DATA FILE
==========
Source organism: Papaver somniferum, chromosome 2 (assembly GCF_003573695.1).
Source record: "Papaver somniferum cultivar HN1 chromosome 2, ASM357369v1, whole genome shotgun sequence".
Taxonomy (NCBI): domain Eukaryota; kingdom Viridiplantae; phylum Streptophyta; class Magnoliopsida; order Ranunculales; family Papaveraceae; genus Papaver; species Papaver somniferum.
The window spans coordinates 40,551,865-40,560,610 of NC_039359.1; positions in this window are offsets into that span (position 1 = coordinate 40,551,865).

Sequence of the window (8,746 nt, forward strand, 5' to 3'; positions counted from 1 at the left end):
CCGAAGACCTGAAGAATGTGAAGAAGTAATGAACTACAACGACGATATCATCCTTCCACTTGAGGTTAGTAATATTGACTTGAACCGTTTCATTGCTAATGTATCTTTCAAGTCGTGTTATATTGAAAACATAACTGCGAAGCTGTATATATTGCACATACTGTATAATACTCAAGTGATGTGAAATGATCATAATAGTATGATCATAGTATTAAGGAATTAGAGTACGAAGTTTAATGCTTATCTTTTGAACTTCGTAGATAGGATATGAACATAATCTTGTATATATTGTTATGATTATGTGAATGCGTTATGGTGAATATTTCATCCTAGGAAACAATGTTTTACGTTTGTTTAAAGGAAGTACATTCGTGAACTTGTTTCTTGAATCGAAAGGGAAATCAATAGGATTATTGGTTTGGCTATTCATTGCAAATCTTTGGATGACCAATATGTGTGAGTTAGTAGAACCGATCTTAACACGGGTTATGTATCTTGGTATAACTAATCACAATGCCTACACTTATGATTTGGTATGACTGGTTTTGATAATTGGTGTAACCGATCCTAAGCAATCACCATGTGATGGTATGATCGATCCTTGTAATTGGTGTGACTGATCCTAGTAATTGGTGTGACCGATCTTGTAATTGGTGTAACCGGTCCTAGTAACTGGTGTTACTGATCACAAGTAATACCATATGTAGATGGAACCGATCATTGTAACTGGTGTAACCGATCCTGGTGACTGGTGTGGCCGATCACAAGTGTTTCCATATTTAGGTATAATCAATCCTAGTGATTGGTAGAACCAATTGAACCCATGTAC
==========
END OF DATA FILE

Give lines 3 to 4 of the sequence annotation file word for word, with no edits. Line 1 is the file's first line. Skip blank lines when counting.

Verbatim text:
Taxonomy (NCBI): domain Eukaryota; kingdom Viridiplantae; phylum Streptophyta; class Magnoliopsida; order Ranunculales; family Papaveraceae; genus Papaver; species Papaver somniferum.
The window spans coordinates 40,551,865-40,560,610 of NC_039359.1; positions in this window are offsets into that span (position 1 = coordinate 40,551,865).